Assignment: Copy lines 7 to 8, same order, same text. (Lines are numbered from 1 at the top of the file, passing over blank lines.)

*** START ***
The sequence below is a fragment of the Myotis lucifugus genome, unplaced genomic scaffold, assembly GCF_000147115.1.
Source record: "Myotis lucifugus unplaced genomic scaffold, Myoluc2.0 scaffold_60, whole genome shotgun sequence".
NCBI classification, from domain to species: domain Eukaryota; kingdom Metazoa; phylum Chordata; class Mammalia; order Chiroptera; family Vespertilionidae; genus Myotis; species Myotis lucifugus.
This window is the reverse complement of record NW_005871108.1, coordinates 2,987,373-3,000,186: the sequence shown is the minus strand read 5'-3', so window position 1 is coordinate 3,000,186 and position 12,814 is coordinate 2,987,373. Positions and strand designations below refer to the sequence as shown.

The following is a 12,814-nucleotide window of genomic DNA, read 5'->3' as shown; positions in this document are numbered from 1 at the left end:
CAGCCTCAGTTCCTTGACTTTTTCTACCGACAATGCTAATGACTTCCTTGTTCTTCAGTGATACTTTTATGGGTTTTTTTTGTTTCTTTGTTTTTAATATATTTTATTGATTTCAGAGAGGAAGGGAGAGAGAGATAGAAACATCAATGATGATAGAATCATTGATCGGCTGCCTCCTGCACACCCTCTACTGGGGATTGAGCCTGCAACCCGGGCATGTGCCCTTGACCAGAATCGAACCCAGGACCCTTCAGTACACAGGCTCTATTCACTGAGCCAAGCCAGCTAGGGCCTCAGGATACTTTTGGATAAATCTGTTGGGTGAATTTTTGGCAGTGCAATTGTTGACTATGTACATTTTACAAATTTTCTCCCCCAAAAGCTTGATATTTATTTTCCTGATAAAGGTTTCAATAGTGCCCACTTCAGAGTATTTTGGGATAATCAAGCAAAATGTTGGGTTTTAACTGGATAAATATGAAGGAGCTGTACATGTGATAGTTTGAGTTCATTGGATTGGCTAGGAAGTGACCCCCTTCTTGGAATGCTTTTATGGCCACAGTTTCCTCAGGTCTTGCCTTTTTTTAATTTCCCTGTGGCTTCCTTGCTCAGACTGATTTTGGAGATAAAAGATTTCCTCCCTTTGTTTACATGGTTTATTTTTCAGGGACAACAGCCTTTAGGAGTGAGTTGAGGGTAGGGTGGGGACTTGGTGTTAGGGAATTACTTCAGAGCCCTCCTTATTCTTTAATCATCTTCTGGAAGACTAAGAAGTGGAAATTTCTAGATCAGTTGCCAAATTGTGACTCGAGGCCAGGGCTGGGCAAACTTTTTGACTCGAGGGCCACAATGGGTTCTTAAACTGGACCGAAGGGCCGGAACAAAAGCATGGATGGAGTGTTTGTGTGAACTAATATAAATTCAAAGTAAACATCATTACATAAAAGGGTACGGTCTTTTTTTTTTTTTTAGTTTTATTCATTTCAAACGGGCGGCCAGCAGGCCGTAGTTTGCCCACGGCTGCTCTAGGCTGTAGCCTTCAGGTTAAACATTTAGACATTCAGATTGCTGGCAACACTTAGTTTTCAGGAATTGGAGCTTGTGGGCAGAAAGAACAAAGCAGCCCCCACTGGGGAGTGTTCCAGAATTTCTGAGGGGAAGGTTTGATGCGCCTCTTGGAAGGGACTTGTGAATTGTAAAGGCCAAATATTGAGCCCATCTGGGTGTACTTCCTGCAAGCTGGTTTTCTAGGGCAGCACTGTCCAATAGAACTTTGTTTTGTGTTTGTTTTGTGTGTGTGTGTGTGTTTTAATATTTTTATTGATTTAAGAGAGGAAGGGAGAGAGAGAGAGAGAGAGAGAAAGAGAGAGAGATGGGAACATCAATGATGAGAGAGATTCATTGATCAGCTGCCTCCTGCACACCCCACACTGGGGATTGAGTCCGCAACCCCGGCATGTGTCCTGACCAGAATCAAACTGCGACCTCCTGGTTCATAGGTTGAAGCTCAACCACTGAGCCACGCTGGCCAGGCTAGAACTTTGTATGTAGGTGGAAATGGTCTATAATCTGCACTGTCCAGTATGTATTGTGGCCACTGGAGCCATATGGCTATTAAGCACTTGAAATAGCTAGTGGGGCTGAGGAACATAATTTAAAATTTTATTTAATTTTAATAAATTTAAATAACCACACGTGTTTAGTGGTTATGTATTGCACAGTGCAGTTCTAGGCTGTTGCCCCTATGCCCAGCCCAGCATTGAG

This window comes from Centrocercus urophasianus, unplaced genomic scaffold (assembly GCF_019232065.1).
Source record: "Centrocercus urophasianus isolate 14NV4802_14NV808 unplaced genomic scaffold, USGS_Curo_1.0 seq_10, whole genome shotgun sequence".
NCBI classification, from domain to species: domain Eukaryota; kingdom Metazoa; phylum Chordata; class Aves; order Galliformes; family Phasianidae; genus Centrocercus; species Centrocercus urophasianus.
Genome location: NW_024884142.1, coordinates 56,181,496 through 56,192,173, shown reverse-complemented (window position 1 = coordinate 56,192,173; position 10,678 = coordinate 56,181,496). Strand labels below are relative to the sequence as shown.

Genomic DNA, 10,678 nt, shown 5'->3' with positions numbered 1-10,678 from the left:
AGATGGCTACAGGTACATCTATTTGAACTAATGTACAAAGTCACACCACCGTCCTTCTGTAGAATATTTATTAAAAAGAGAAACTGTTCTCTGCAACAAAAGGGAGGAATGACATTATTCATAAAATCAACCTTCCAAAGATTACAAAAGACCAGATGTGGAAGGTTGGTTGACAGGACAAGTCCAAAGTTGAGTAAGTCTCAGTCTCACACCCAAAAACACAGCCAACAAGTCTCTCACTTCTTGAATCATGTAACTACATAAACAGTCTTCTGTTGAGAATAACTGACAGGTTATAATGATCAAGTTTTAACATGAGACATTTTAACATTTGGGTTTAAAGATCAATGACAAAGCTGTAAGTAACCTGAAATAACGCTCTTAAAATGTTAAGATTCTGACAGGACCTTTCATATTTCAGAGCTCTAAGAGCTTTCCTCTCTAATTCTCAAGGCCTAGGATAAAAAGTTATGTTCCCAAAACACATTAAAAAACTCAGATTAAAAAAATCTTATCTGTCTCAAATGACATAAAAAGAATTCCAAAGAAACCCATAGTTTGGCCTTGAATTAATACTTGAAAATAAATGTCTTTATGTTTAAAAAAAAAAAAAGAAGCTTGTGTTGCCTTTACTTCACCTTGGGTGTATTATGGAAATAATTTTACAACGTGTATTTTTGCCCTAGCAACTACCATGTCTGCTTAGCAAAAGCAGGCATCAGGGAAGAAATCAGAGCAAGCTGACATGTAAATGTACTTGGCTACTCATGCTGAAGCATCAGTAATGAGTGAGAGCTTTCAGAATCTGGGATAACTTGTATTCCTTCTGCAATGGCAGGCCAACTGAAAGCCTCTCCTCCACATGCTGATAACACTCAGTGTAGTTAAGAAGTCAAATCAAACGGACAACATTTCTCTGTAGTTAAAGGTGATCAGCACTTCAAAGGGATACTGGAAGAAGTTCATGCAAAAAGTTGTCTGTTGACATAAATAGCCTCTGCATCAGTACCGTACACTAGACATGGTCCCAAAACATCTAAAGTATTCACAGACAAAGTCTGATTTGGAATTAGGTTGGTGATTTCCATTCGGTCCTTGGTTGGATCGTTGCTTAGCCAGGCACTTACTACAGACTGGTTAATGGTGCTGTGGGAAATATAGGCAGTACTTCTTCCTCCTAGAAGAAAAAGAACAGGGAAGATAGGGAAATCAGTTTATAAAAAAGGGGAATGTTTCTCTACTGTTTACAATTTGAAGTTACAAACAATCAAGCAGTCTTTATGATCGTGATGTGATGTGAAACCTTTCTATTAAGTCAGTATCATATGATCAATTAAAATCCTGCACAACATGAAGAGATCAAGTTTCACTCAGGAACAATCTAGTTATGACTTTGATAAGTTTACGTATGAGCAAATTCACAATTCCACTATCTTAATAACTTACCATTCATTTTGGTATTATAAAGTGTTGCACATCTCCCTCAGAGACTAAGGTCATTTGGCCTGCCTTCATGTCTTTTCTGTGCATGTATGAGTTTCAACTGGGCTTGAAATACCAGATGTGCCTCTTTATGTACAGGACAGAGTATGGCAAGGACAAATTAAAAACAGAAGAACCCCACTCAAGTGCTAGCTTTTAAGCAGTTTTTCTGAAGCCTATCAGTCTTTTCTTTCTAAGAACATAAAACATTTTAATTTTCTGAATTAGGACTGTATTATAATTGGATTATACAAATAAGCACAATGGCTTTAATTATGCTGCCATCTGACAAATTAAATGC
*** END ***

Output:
This window comes from Centrocercus urophasianus, unplaced genomic scaffold (assembly GCF_019232065.1).
Source record: "Centrocercus urophasianus isolate 14NV4802_14NV808 unplaced genomic scaffold, USGS_Curo_1.0 seq_10, whole genome shotgun sequence".